Previous Challenge Entry (Level 4 – Masters)
Topic: Beginning and End (04/16/09)
- TITLE: In charge of her body?
By Sharon Kane
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Maybe it had to be a foreigner who broke the taboo. She laid a hand on the swollen belly, and the almost-grown baby's kick gave it a voice that called from the womb with desperate urgency, “Remember me!”
“...Your daughter's life is drawing to a close. She is beyond help.” (Oh, why do I have to be the one to deliver this damning message?) “There is another life though, that we may yet save. The baby is strong enough to survive, but the mother is too weak to deliver. To give the baby a chance of life requires us to do a Caesarean Section. Since the mother is unconscious, we would need your consent for the operation.” (Could this be any more cruel if I tried? Is there no softening it?) “This must be your own decision. We realise the burden of raising the child will not fall on us but upon you, the family. We know times are hard and help is scarce, and you have other mouths to feed. Remember too that the baby may be infected with the disease that has ravaged the mother, and may become very sick. We will understand if you choose to leave things as they are, choose to let the baby's life end along with... to go no further.” The halting explanation died on the doctor's lips as suppressed rage at life's injustices squeezed the breath from her and knotted her throat.
Across the passage babies cried, nursed, slept again. Across the passage new mothers, united in that mysterious way that comes of sharing in the common bond of childbirth, laughed and chatted. In the office mother, aunt, sister sat benumbed by grief. The stark decision lay like a granite boulder in their breasts. They sat huddled together, as if in doing so the separate burdens they each carried might be persuaded to merge into one infinitely lighter load. And perhaps it was so, for though each was lost for a while in her own thoughts yet the common grief that bound them, the shared pain that lay in all their hearts, wove those thoughts together. When the decision came, it came to them all. They would take the orphan child. They would give it the chance of life. They would play their part and trust God to make provision for them day by day.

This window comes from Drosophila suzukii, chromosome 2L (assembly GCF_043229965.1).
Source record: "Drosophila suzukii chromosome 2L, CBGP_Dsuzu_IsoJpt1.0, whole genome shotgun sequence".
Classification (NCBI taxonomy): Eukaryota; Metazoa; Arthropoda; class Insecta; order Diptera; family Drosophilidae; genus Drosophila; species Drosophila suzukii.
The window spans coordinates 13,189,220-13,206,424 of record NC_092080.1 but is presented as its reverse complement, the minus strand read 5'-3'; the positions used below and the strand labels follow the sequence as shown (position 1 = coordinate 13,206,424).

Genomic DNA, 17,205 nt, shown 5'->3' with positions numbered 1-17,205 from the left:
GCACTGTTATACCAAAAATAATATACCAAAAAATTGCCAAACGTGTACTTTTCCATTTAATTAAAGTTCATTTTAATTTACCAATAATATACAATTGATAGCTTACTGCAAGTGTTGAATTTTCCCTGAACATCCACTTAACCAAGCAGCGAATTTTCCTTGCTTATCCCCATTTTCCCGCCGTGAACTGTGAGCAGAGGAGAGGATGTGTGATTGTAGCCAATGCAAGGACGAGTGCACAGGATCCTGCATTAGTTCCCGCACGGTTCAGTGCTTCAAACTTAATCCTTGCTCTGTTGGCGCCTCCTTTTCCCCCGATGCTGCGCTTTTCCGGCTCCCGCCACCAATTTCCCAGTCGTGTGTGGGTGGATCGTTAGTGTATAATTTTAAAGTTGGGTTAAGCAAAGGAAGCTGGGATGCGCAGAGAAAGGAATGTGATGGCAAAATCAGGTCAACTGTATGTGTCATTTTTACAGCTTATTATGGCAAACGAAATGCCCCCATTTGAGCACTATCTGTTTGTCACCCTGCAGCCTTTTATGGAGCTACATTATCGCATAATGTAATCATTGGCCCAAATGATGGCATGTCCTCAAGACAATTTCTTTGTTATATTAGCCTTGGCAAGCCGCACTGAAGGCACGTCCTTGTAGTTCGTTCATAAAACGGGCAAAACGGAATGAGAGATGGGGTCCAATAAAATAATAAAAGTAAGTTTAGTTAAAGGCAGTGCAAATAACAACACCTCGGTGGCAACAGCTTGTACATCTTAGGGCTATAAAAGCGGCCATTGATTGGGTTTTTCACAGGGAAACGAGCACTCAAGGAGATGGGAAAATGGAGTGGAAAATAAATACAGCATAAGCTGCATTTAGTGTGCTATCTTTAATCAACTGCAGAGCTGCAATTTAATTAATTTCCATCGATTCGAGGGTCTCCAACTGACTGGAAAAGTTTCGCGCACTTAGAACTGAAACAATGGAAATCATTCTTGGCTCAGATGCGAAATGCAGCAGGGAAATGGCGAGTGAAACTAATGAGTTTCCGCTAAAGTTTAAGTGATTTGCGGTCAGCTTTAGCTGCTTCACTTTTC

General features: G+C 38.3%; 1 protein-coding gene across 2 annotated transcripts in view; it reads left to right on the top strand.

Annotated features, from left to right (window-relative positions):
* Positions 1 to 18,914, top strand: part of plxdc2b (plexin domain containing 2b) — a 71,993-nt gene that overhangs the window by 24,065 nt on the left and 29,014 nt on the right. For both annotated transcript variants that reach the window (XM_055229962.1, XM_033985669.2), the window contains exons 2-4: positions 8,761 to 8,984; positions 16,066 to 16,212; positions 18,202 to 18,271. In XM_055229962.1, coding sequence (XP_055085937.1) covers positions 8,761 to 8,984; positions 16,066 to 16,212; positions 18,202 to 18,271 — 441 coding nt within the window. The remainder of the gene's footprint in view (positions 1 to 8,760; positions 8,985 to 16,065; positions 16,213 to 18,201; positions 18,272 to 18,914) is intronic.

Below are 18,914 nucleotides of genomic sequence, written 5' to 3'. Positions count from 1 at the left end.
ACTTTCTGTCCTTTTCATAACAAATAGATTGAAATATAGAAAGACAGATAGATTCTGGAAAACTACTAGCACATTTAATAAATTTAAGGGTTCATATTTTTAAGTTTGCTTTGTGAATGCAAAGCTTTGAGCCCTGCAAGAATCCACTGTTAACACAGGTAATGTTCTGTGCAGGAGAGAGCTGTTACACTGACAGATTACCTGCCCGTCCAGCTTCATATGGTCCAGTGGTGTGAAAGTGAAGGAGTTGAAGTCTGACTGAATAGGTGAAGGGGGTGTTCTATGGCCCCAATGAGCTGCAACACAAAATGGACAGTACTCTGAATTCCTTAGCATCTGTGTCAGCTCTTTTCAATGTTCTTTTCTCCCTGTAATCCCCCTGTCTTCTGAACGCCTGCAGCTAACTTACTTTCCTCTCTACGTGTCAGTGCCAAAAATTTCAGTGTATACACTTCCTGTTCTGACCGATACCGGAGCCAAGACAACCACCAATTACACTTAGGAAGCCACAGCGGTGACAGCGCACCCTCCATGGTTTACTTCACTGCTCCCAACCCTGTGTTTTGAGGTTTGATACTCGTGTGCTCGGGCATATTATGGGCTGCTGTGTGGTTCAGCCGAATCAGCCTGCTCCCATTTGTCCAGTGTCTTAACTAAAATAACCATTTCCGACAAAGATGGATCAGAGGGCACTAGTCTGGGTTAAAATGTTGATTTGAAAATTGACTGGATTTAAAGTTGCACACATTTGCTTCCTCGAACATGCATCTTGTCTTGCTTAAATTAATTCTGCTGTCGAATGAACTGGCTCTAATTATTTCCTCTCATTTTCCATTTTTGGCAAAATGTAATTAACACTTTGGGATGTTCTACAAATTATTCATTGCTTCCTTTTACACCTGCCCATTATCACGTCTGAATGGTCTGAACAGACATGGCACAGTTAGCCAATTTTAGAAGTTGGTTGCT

Even through her foggy sleep, she groaned and her limbs flailed under the white bed-sheet. Her vigilant sister's eyes brightened – would she yet confound them all? But she slept again, leaving her sister to smooth the sheets and wipe her face. The scene repeated itself, her moans became louder, her fingernails clawed at the mattress before she sank each time into oblivion.
The nurse on her night round felt the swollen belly and detected the unmistakable tightening of birth pangs. “Heaven be praised! The Lord has confirmed the decision and taken the timing out of our hands!”
The surgeon's hand lifted the gasping infant from the emaciated mother's body. Wide-eyed family members received the tiny form, and with it the enormous responsibility to care for a child who would never taste its mother's milk. The mother's spirit put off its worn out tent. Its job was ended. It had delivered a new life to its faltering beginning.
Each year around 500 000 women die during or shortly after a pregnancy. Less than 1% of these deaths occur in the developed world. The leading causes of maternal deaths are: haemorrhage, infection, unsafe abortions, eclampsia, and obstructed labour. In addition indirect causes such as malaria, anaemia, HIV/AIDS and cardiovascular disease are responsible for around 20% of all maternal deaths.
(Source: Wikipedia, “Maternal Death”)
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